Once again, I’m sorry for what you have been through. Yes, I still hold to the fact that if abuse happened, and actions weren’t taken on behalf of victims as described in the links we have provided, and if leaders knew about these things, then that likely reflects mistakes. It definitely does not reflect the general Church position on these things. [I want to add that I use conditional ‘if’ statements not because I question your experience, but because there are always two sides of the story and these leaders are not here to explain their side of what happened.]
At this site, we seek to share the *principles* that our Church stands for, those ideals that *should* guide Mormons. We realize that people don’t always do things as they should. But that doesn’t change what the ‘shoulds’ are. It’s very important in my mind that people separate out the two when trying to understand the Church and its position on issues such as this.
As hard as your experience sounds like it has been (I know I have no idea what it is like to be abused by one’s father and to not feel heard by others), it still does not or should not define in people’s minds (or in your own, for that matter) what “the Mormon Church” stands for and what its leaders at the highest levels think and expect to see happen with regards to this crime of child abuse.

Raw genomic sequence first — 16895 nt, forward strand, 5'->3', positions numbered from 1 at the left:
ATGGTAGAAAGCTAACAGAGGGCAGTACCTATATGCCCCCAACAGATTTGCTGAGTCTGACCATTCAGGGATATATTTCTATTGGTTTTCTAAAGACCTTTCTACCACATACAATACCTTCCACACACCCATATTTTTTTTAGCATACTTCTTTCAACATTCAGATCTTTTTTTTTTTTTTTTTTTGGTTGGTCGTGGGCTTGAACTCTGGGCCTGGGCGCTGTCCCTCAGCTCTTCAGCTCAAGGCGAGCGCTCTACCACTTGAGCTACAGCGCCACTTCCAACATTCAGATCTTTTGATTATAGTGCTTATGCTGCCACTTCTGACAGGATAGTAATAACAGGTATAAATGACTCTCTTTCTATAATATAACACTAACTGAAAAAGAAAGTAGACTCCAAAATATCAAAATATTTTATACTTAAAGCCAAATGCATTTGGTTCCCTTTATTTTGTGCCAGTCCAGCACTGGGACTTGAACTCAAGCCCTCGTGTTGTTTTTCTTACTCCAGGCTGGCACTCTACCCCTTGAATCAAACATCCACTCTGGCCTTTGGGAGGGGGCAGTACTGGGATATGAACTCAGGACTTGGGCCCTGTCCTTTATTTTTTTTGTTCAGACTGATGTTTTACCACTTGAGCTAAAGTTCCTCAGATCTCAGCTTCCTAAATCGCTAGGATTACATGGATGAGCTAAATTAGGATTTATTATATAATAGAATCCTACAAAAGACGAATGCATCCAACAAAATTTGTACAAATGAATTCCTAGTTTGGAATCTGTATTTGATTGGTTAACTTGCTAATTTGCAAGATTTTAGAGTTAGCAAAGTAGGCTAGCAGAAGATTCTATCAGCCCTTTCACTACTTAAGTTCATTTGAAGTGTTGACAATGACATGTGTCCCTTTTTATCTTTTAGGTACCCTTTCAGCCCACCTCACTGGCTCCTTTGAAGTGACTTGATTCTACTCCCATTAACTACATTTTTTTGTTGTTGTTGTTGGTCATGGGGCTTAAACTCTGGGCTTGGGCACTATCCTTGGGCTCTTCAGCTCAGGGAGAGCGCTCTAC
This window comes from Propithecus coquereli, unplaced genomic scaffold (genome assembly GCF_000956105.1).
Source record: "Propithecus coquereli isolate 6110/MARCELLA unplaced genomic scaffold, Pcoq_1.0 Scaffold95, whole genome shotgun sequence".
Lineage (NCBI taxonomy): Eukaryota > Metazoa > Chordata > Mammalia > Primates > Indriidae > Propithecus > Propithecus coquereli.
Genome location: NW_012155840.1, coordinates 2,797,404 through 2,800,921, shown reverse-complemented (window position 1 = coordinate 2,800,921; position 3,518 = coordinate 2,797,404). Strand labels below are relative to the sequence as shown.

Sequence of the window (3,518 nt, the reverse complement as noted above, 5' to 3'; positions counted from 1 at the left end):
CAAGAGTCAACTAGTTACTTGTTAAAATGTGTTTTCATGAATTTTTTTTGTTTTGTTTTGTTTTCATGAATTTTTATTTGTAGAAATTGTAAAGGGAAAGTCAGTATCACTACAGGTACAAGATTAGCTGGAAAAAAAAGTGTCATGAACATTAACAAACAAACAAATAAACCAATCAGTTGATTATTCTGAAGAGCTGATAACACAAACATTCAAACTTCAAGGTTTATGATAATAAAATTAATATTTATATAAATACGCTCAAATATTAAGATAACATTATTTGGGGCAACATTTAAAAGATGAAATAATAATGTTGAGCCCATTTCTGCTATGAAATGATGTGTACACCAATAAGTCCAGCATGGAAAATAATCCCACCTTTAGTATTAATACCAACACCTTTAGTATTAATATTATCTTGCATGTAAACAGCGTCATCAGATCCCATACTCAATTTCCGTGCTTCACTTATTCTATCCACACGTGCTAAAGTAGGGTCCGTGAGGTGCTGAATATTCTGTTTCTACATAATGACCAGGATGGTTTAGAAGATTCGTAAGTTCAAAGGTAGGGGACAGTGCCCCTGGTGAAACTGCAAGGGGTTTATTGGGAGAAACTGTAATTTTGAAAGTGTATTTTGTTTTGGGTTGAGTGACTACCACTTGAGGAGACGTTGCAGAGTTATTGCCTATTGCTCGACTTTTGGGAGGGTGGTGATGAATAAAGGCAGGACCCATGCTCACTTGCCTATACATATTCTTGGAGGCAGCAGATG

OK, now for an editor’s note. As you have probably noticed, we moderate comments here. I’ve let your comments through because I think it’s important to acknowledge that sometimes mistakes are made and sometimes things don’t work as they should. I also believe in victims of abuse having a voice. And again, I’m very sorry for what happened to you.
However, at this point, I’m going to say that comments that continue general attacks on and/or accusations about “the Mormon Church” will be moderated.
I do realize, however, that perhaps the title of my post doesn’t acknowledge the fact that sometimes mistakes are made. I will change the title from “How the Mormon Church Handles Child Abuse” to “The Mormon Church’s Position on Child Abuse.”
I serve in a Bishopric, and I know firsthand of a situation where a daughter was raped by a father. The father is currently in prison (as he should be) and the daughter has moved on with her life, though the trauma still affects the entire family. The attack happened many years ago and what we struggle with today is how to handle things when the father is released from prison in the next year or so (fifteen years on from the original incident). The wife never divorced him and continues to visit him in prison. I have often asked myself if that is truly Christ like love. An ability to look past the sin and love the sinner. Or if it is really misplaced devotion. I don’t have that answer.
We share a building with a “sister ward” and they are currently dealing with the attendance of a convicted pedophile. When such situations occur, the member/perpetrator is allowed to return to attendance, but they are accompanied 100% of the time by a male member of the congregation while on church grounds.